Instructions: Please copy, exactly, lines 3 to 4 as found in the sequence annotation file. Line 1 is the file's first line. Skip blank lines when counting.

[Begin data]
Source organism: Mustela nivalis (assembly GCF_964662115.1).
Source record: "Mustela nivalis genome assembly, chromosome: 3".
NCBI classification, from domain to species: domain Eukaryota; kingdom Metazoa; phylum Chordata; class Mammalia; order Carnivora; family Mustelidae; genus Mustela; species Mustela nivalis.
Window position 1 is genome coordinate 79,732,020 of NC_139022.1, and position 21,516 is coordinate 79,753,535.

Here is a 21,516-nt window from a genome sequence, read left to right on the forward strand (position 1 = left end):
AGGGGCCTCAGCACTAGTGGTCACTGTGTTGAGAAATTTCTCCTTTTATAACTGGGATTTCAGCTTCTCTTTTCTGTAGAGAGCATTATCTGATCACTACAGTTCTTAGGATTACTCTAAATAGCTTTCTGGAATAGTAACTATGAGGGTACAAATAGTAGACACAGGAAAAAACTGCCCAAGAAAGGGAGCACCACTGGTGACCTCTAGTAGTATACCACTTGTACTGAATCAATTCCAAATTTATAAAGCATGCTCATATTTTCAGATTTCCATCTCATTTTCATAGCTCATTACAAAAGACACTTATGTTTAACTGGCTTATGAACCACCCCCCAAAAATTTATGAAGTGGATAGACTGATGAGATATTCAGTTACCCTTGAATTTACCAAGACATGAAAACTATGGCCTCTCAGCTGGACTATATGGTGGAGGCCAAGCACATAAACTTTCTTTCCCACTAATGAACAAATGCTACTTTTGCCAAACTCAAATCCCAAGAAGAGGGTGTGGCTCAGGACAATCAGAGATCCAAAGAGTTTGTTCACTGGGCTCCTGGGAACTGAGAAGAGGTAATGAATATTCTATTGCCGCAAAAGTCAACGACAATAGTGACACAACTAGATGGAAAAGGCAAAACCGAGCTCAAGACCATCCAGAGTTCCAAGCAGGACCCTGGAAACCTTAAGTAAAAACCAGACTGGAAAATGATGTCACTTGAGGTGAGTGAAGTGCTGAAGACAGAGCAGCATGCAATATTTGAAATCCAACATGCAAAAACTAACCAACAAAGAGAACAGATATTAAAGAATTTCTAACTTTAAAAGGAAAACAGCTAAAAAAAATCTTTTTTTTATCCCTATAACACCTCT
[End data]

NCBI classification, from domain to species: domain Eukaryota; kingdom Metazoa; phylum Chordata; class Mammalia; order Carnivora; family Mustelidae; genus Mustela; species Mustela nivalis.
Window position 1 is genome coordinate 79,732,020 of NC_139022.1, and position 21,516 is coordinate 79,753,535.